Belasco v. Wells, 2015 WL661273, February 17, 2015


This case demonstrates that a builder can protect itself from all future claims under the Right to Repair Act for latent construction defects by negotiating a waiver of unknown claims (Civil Code 1542) in return for a cash settlement. As the Belasco court stated, plaintiff “and his attorney could have rejected the agreement to the extent it included a waiver of unknown claims, and their failure to do so in the face of express language referencing section 1542 establishes [plaintiff's] willful acceptance of the waiver.” Thus, after the settlement, plaintiff assumed the risk of unknown construction defects in his home.

In negotiating such releases, builders should ensure that the waiver of unknown claims is clear and explicit and includes precise language acknowledging the impact of the waiver. For example, the Belasco court emphasized that plaintiff expressly acknowledged that “in making this release and agreement it is understood and agreed that I rely wholly upon my judgment, belief, and knowledge of the nature, extent, and duration of said damages….” A best practice to further support enforcement of the waiver is to have the other party not only sign the agreement, but also initial the waiver of section 1542 provision.


The Right to Repair Act provides that a builder may obtain a “reasonable release” in exchange for a cash payment. This case holds that a plaintiff’s Civil Code section 1542 waiver of all unknown claims is a “reasonable release” where the plaintiff freely and knowingly executes a release and waiver in return for a cash settlement. Thus, plaintiff’s waiver of unknown claims barred plaintiff’s subsequent lawsuit against the builder for latent roof defects discovered five years after the release was executed.


Plaintiff David Belasco, an attorney, bought a newly constructed Manhattan Beach home from a builder in 2004. In 2006, plaintiff filed a complaint with the Contractors State License Board against the builder regarding alleged construction defects. Plaintiff and the builder settled the dispute in 2006 by written agreement. The builder agreed to pay plaintiff $25,000 in exchange for a release of the construction defect matter and a Civil Code section 1542 waiver of all known or unknown construction defect claims in the home.

In 2012, plaintiff filed a second lawsuit against the builder and others based on an alleged roof defect plaintiff discovered in 2011. Plaintiff alleged that the roof defect was a latent defect that was not known at the time the release was executed. The trial court granted summary judgment in favor of the builder on the grounds that the plaintiff’s 2012 roof defect claim was barred by the 2006 settlement agreement, which included a release and waiver of all known and unknown claims under Civil Code section 1542.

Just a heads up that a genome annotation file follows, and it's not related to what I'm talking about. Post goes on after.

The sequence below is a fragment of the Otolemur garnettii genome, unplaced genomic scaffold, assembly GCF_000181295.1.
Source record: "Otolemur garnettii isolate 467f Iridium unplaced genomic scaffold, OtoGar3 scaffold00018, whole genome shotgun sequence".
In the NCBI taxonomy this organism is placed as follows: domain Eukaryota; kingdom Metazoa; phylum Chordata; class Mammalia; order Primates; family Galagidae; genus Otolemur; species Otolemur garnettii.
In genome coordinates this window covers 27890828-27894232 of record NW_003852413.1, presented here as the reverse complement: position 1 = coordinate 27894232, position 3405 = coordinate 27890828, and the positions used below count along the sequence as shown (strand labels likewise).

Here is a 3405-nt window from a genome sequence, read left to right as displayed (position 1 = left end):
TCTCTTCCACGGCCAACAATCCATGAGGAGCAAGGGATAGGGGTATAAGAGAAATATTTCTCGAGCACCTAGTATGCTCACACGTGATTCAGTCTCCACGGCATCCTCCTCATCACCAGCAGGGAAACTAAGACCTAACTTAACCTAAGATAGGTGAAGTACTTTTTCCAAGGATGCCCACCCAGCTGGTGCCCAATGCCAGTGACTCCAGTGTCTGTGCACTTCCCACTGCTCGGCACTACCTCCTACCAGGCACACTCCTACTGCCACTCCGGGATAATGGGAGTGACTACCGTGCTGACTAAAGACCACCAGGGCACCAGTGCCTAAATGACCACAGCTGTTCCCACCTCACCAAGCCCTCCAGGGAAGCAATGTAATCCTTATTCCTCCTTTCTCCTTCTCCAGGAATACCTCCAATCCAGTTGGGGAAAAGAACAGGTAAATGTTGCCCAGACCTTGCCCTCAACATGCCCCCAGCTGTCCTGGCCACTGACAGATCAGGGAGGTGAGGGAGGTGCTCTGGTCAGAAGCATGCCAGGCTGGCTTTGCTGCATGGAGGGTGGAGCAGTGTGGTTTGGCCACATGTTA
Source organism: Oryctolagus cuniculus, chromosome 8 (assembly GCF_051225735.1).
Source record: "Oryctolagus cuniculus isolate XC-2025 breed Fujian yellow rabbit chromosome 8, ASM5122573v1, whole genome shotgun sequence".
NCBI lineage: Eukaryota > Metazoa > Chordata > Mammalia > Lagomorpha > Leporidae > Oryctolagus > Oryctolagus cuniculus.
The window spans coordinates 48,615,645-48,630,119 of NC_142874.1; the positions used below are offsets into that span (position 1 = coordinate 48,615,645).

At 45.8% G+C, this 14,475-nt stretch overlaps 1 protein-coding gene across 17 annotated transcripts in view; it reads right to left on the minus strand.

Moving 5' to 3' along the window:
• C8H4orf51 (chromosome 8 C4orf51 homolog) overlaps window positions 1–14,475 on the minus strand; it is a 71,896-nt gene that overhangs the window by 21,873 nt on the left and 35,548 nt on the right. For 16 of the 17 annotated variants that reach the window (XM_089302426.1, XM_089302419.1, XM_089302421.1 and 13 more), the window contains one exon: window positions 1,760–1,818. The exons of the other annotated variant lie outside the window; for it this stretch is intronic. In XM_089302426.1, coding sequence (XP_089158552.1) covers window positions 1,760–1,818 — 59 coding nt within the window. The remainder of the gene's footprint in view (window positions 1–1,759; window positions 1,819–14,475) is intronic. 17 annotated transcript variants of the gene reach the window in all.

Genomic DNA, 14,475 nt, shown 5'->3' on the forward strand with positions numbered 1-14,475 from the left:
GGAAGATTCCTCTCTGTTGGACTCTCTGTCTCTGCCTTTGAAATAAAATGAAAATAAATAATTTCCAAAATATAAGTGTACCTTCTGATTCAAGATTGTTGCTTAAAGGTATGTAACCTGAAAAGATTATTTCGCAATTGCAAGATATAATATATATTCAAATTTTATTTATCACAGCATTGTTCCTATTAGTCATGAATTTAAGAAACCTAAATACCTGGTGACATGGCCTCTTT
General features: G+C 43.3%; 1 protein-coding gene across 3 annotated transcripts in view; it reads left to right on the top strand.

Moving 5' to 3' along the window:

Plaintiff appealed the trial court’s ruling and asserted various arguments including the following:

The 2006 cash settlement and release pertained to patent defects “and had nothing to do with the later-discovered roof defects” so it was not a “reasonable release” under the Right to Repair Act;
The 2006 settlement was too vague to be valid because it did not reference a “particular violation”;
The Right to Repair Act authorizes an action on “[s]ubsequently discovered claims of unmet standards”; and
Public policy prohibits a general release and section 1542 waiver for subsequently discovered latent defects.

The Court of Appeal was unpersuaded by plaintiff’s arguments and held that the trial court properly granted summary judgment in favor of the builder. The Appellate Court explained that while the Right to Repair Act prohibits a builder from obtaining a release or waiver in exchange for repair work, the Right to Repair Act expressly allows the builder to make a cash offer and negotiate a reasonable release. Section 929 of the Right to Repair Act states that “[t]he builder may negotiate the terms and conditions of any reasonable release in terms of scope and consideration in conjunction with a cash payment….” The Right to Repair Act does not state that a release only applies to a specific patent construction defect. Instead, the Right to Repair Act states that the builder is free to negotiate the terms and conditions of the release. Thus, a “reasonable release” can include a waiver of unknown and latent defects. Plaintiff, an attorney himself and also represented by counsel, signed the 2006 settlement agreement and admitted in his deposition that he read and understood the agreement. In addition, the Appellate Court found the agreement was explicit regarding the waiver of unknown claims, so plaintiff’s contention the waiver was too vague lacked merit.

Section 932 of the Right to Repair Act provides that claimants can pursue “[s]ubsequently discovered claims of unmet standards … unless otherwise agreed to by the parties.” Had plaintiff not signed a release, his prior 2006 claim would not bar his 2012 action for alleged roof defects. However, the Appellate Court reasoned that section 932 must be read in conjunction with section 929, which controlled in this situation because plaintiff expressly agreed he would not bring any future claims for unknown defects in exchange for a cash settlement. The Court of Appeal thus disposed of plaintiff’s argument that public policy prohibits a section 1542 waiver for subsequently discovered latent defects because the Right to Repair Act “specifically allows the parties to negotiate a reasonable settlement in return for a cash payment.”

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